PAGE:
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How many so-called 'wars' must we fight?

A Metaphorical Quandary



Back when the War on Terrorism was still a thing, some politicos and intellectuals dismissed the term as a metaphor. "The war on terrorism is a metaphor, not a real policy," wrote the French foreign policy scholar Olivier Roy in his 2004 book Globalized Islam. Former U.S. Ambassador Richard Holbrooke said the same thing; "'The war on terror' is like saying 'the war on poverty.' It's just a metaphor." Likewise the late Gore Vidal: "The war on terrorism is a metaphor," he once grumbled, "and terrorism is an abstract noun; it's like a war on dandruff." (The quip was characteristically stupid: dandruff isn't an abstract noun.)

I never cared much for the argument. Sure, "terror" or "terrorism" wasn't an entity against which a nation could wage war, but unlike the definitely metaphorical war on poverty, the war on terrorism involved bullets and assassinations and invasions — pretty literal war-like things. Even so, and despite their schoolboyish quibbling, I sympathized with the frustration of Messrs. Roy, Holbrooke, and Vidal. When you object strongly to a government policy, you object even more strongly when the policy's proponents describe it with a metaphor or give it a metaphorical name. Every time advocates of the 2009 stimulus bill argued that $787 billion spent by the federal government would "jump-start the economy," I winced. The economy is not a car with a dead battery, I wanted to say, and the U.S. Treasury cannot "jump-start" it by making more money.

Lately municipalities have come up with an ingenious plan to jump-start local economies. The idea is this: Construct, or buy, an industrial building and allow favored startup companies to use it at no cost for a certain period. The city or county council gets credit for envisioning a cutting-edge "economic development" plan, and the startup companies get a piece of corporate welfare. Unless you happen to think your local councilmen were born to be venture capitalists, it's a preposterous idea. Invariably these buildings are almost always called "job incubators." Jobs are good, right? And so who can object to something that "incubates" jobs? No one, right? Wrong. There's me.

Wondering what it is about bogus metaphorical descriptions that exasperates me, I took down a few books on literary theory. One of them was The Philosophy of Rhetoric (1936) by the English critic I.A. Richards. Echoing Samuel Taylor Coleridge, Richards rejected the idea that a metaphor is simply a comparison between two things. A powerful metaphor, he argued, does not leave our perception of reality unaltered; two words or ideas interact and "superimpose" some new meaning on the world as we see it. And that's just it: Metaphors possess a certain coercive power to change our thinking, and it requires additional effort to reject those changes as unreal.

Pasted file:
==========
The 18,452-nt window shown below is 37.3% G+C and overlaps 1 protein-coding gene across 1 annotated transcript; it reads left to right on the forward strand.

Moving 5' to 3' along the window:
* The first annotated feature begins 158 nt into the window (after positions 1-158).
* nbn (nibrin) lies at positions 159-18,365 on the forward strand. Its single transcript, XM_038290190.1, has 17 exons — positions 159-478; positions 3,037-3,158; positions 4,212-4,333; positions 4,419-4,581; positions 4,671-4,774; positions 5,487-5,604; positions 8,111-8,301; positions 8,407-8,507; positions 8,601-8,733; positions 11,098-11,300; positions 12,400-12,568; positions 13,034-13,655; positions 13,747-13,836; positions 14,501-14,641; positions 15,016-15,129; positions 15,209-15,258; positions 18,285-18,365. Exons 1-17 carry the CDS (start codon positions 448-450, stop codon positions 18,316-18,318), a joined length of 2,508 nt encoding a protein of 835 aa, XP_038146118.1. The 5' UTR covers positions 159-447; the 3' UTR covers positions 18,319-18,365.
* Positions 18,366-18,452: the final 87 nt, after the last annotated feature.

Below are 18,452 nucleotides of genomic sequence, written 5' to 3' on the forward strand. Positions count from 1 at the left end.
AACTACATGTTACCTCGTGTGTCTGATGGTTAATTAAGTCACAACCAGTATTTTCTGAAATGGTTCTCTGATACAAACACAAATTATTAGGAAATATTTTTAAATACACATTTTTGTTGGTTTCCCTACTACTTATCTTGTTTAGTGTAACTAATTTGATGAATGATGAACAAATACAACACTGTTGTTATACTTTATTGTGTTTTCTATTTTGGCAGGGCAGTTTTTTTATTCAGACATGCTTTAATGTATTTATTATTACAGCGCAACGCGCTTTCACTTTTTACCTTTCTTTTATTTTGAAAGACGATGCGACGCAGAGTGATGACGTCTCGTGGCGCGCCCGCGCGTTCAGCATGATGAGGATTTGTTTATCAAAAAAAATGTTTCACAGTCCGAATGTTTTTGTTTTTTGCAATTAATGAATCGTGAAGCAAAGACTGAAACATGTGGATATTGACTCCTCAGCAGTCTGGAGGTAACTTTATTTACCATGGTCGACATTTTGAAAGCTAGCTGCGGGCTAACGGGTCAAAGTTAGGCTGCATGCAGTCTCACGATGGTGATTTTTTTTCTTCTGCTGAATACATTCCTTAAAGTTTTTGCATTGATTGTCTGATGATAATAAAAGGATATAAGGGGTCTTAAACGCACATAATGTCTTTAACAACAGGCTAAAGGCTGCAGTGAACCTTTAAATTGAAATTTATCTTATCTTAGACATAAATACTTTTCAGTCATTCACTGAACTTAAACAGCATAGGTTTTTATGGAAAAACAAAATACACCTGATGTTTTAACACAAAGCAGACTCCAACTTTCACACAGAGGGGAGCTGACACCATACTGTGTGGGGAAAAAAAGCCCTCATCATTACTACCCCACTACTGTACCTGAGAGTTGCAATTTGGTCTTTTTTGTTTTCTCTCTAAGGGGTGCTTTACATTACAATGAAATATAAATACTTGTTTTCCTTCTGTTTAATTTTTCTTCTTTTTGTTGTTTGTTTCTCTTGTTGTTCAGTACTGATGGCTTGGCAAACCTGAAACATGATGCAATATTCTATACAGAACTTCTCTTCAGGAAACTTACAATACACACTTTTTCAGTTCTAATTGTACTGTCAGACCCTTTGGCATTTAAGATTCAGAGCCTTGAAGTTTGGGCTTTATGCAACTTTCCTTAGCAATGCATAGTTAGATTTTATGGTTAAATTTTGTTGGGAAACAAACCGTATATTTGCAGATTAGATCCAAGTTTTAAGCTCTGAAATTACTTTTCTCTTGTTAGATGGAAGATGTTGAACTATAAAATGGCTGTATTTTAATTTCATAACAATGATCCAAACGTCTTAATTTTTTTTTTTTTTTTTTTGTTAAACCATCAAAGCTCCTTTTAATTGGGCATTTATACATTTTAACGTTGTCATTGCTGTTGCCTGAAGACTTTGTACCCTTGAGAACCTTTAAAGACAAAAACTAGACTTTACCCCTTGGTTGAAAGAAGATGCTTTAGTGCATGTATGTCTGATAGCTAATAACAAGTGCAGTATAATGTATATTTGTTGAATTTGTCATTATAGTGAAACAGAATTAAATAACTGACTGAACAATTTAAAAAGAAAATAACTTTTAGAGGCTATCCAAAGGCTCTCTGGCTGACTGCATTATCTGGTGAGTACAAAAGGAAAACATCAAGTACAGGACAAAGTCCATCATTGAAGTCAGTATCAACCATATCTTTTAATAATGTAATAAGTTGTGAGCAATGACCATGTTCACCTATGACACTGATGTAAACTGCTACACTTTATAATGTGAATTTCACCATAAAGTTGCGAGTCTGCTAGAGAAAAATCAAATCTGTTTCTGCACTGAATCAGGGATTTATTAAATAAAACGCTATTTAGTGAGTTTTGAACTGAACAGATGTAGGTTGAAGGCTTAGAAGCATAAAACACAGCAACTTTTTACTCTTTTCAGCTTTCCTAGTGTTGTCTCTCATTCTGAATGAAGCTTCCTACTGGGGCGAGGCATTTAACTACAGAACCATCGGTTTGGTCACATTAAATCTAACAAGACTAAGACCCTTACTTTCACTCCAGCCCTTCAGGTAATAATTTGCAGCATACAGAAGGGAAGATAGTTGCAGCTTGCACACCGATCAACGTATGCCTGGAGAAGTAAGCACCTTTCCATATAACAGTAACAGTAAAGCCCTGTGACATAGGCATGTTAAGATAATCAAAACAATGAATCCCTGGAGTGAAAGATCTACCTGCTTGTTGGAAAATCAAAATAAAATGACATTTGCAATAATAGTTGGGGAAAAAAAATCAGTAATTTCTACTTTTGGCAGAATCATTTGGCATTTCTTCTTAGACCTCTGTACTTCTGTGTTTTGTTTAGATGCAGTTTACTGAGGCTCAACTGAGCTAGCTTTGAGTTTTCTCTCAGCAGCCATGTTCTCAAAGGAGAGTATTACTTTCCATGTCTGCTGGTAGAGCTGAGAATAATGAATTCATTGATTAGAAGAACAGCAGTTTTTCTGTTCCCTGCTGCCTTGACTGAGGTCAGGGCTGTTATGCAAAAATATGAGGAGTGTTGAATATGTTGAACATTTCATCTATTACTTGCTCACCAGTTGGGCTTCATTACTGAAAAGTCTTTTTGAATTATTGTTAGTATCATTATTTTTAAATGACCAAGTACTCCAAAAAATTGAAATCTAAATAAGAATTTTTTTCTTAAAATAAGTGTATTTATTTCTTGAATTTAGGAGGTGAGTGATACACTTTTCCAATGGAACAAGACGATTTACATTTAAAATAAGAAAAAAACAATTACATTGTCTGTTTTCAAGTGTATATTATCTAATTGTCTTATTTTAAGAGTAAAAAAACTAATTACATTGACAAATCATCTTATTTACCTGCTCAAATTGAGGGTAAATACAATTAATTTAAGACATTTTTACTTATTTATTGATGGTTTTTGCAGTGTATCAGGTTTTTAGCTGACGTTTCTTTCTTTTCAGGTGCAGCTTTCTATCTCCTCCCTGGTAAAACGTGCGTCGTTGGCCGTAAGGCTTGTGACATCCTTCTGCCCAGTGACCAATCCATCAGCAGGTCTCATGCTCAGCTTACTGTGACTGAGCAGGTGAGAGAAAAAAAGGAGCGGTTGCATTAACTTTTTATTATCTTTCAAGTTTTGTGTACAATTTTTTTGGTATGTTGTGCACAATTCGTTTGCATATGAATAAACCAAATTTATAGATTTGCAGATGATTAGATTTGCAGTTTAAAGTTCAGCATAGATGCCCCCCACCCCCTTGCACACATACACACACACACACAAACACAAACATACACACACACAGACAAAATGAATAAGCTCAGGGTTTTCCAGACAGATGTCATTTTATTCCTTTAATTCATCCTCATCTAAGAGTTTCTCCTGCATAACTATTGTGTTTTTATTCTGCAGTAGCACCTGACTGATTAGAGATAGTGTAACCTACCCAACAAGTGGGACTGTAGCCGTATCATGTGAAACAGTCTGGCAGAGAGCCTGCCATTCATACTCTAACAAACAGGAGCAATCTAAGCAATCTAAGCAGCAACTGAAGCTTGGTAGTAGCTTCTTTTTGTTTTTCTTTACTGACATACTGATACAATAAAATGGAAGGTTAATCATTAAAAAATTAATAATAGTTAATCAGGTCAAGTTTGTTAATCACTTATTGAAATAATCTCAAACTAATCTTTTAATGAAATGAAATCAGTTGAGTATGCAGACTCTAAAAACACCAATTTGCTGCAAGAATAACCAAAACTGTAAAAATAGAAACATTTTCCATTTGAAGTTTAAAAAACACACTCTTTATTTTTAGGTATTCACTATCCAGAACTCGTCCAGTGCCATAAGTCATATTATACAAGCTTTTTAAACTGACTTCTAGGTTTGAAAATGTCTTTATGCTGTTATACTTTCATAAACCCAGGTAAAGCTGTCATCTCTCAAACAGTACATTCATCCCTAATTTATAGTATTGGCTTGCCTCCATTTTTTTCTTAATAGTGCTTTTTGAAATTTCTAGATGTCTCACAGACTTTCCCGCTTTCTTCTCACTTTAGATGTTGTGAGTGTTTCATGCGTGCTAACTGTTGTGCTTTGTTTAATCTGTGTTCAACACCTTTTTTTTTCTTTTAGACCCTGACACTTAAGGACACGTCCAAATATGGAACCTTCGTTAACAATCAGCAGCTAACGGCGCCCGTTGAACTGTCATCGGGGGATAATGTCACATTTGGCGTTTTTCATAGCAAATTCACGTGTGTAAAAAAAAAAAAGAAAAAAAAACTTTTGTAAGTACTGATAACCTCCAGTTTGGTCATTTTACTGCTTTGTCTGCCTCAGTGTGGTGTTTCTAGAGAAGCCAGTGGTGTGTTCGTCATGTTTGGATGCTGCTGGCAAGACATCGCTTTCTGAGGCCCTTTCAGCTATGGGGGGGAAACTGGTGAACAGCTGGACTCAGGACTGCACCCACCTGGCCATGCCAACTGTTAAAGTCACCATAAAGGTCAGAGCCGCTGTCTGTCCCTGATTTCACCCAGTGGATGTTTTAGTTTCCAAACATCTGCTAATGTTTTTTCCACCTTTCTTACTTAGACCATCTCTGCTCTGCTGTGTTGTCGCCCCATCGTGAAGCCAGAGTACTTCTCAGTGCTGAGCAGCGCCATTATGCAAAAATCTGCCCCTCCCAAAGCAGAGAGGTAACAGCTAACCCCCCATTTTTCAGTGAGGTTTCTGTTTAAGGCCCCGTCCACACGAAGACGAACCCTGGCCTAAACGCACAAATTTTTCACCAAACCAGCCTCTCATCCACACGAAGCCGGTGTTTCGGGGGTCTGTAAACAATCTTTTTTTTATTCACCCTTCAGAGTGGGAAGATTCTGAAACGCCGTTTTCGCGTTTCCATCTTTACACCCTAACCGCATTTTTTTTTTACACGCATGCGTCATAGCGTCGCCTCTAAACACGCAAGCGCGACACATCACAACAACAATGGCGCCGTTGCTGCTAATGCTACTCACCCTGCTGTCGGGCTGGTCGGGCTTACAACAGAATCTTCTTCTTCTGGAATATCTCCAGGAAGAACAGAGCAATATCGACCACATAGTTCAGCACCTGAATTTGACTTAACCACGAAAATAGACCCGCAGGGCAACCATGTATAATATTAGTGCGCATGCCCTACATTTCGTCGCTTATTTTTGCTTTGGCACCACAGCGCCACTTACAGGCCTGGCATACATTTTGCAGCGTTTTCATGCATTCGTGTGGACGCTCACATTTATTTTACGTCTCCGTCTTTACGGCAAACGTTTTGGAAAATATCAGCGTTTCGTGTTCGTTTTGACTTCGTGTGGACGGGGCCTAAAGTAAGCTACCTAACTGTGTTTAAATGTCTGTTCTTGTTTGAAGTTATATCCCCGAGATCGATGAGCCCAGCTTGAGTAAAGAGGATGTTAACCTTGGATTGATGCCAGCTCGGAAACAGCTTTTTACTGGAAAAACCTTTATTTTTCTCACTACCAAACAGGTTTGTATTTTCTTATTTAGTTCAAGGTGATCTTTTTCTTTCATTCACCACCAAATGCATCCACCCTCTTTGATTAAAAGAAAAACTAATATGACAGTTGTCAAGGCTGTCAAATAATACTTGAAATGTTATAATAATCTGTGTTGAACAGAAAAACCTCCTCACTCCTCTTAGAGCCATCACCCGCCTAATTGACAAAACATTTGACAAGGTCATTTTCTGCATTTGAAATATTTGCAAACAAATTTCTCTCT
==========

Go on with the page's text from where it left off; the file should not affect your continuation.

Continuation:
When it concerns government policies with metaphorical names, there's more going on here than lawmakers simply giving their bills peremptory titles — think of the Patriot Act or the Violence Against Women Act or the 1978 Humphrey-Hawkins Full Employment Act. Sure, opponents of these bills may rightly object to being classified as unpatriotic or as advocates of violence against women or as opponents of full employment, but it's easy to discern the cheapness of the titles. No one is fooled by them.

It's much harder, for me anyway, to object to legislation called the No Child Left Behind Act. Something about the title's metaphorical power makes me think that, without it, some poor child would be left behind. It seems almost beside the point that the program, as it now is, actually bribes states into turning their educational systems into standardized test factories.

Similarly, who can object to the U.S. Education Department's Race to the Top grant program: The top is a nice place to be, isn't it, and it must be a good thing for young people to race to get to it. And surely there can be little wrong with the federal early childhood education program called Head Start. After all, if your toddler were in a race — whether to "the top" or somewhere else — wouldn't you want to give him or her a head start? The brilliantly clever metaphor makes it hard, at least for a moment, to believe that the program may not do any such thing.

All of which is why I know encourage the men and women on Capital Hill to draft a bill banning the use of metaphors in all government initiatives — wars included, if it suits you.

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